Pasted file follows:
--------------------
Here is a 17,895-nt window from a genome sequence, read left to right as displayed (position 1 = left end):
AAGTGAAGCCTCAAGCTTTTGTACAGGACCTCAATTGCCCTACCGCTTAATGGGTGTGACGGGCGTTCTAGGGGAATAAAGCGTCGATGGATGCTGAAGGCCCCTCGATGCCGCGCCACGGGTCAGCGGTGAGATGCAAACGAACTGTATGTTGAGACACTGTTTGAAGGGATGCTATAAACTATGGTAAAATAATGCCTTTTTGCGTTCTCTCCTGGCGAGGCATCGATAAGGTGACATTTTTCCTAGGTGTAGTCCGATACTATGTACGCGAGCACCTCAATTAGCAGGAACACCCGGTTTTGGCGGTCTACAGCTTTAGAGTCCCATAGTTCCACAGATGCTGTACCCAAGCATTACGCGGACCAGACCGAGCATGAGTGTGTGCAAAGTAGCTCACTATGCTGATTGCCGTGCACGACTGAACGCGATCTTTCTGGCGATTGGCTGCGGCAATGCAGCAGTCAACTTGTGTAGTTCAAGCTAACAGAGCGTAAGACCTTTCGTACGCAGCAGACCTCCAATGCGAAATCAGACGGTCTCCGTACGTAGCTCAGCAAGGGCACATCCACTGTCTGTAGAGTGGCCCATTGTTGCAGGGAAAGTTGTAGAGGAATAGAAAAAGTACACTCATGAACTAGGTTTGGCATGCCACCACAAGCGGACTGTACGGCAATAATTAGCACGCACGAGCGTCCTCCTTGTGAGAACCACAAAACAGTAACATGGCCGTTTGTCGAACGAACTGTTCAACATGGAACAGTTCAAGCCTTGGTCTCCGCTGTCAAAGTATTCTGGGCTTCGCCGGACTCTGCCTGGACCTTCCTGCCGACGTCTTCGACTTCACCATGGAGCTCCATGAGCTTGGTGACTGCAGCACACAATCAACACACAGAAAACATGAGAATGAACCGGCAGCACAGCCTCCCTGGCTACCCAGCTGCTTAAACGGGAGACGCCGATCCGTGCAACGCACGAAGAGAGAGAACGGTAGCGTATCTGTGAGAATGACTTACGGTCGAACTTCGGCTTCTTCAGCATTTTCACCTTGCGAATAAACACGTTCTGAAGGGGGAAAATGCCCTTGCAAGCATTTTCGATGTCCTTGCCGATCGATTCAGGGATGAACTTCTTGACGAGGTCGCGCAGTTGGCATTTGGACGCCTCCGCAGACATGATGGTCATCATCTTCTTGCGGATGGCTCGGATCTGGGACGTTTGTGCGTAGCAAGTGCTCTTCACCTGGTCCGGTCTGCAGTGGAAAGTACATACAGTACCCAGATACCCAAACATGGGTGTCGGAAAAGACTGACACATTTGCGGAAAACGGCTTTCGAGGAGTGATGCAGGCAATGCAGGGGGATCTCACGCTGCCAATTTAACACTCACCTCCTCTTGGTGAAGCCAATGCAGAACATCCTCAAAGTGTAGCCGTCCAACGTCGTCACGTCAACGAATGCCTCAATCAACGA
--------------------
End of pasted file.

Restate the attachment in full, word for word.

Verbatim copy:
Here is a 17,895-nt window from a genome sequence, read left to right as displayed (position 1 = left end):
AAGTGAAGCCTCAAGCTTTTGTACAGGACCTCAATTGCCCTACCGCTTAATGGGTGTGACGGGCGTTCTAGGGGAATAAAGCGTCGATGGATGCTGAAGGCCCCTCGATGCCGCGCCACGGGTCAGCGGTGAGATGCAAACGAACTGTATGTTGAGACACTGTTTGAAGGGATGCTATAAACTATGGTAAAATAATGCCTTTTTGCGTTCTCTCCTGGCGAGGCATCGATAAGGTGACATTTTTCCTAGGTGTAGTCCGATACTATGTACGCGAGCACCTCAATTAGCAGGAACACCCGGTTTTGGCGGTCTACAGCTTTAGAGTCCCATAGTTCCACAGATGCTGTACCCAAGCATTACGCGGACCAGACCGAGCATGAGTGTGTGCAAAGTAGCTCACTATGCTGATTGCCGTGCACGACTGAACGCGATCTTTCTGGCGATTGGCTGCGGCAATGCAGCAGTCAACTTGTGTAGTTCAAGCTAACAGAGCGTAAGACCTTTCGTACGCAGCAGACCTCCAATGCGAAATCAGACGGTCTCCGTACGTAGCTCAGCAAGGGCACATCCACTGTCTGTAGAGTGGCCCATTGTTGCAGGGAAAGTTGTAGAGGAATAGAAAAAGTACACTCATGAACTAGGTTTGGCATGCCACCACAAGCGGACTGTACGGCAATAATTAGCACGCACGAGCGTCCTCCTTGTGAGAACCACAAAACAGTAACATGGCCGTTTGTCGAACGAACTGTTCAACATGGAACAGTTCAAGCCTTGGTCTCCGCTGTCAAAGTATTCTGGGCTTCGCCGGACTCTGCCTGGACCTTCCTGCCGACGTCTTCGACTTCACCATGGAGCTCCATGAGCTTGGTGACTGCAGCACACAATCAACACACAGAAAACATGAGAATGAACCGGCAGCACAGCCTCCCTGGCTACCCAGCTGCTTAAACGGGAGACGCCGATCCGTGCAACGCACGAAGAGAGAGAACGGTAGCGTATCTGTGAGAATGACTTACGGTCGAACTTCGGCTTCTTCAGCATTTTCACCTTGCGAATAAACACGTTCTGAAGGGGGAAAATGCCCTTGCAAGCATTTTCGATGTCCTTGCCGATCGATTCAGGGATGAACTTCTTGACGAGGTCGCGCAGTTGGCATTTGGACGCCTCCGCAGACATGATGGTCATCATCTTCTTGCGGATGGCTCGGATCTGGGACGTTTGTGCGTAGCAAGTGCTCTTCACCTGGTCCGGTCTGCAGTGGAAAGTACATACAGTACCCAGATACCCAAACATGGGTGTCGGAAAAGACTGACACATTTGCGGAAAACGGCTTTCGAGGAGTGATGCAGGCAATGCAGGGGGATCTCACGCTGCCAATTTAACACTCACCTCCTCTTGGTGAAGCCAATGCAGAACATCCTCAAAGTGTAGCCGTCCAACGTCGTCACGTCAACGAATGCCTCAATCAACGA